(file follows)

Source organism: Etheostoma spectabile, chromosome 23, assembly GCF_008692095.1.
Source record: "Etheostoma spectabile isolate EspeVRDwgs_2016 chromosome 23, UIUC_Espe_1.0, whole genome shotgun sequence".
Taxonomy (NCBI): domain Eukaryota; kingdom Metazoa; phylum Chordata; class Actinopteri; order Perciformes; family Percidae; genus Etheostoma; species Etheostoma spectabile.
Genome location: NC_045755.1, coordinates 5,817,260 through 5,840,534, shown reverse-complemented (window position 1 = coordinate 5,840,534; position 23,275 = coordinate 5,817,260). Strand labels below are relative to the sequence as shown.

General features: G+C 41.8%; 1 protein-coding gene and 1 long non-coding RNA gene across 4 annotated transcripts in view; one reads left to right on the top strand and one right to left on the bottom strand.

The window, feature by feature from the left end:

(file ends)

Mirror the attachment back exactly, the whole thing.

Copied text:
Source organism: Etheostoma spectabile, chromosome 23, assembly GCF_008692095.1.
Source record: "Etheostoma spectabile isolate EspeVRDwgs_2016 chromosome 23, UIUC_Espe_1.0, whole genome shotgun sequence".
Taxonomy (NCBI): domain Eukaryota; kingdom Metazoa; phylum Chordata; class Actinopteri; order Perciformes; family Percidae; genus Etheostoma; species Etheostoma spectabile.
Genome location: NC_045755.1, coordinates 5,817,260 through 5,840,534, shown reverse-complemented (window position 1 = coordinate 5,840,534; position 23,275 = coordinate 5,817,260). Strand labels below are relative to the sequence as shown.

General features: G+C 41.8%; 1 protein-coding gene and 1 long non-coding RNA gene across 4 annotated transcripts in view; one reads left to right on the top strand and one right to left on the bottom strand.

The window, feature by feature from the left end: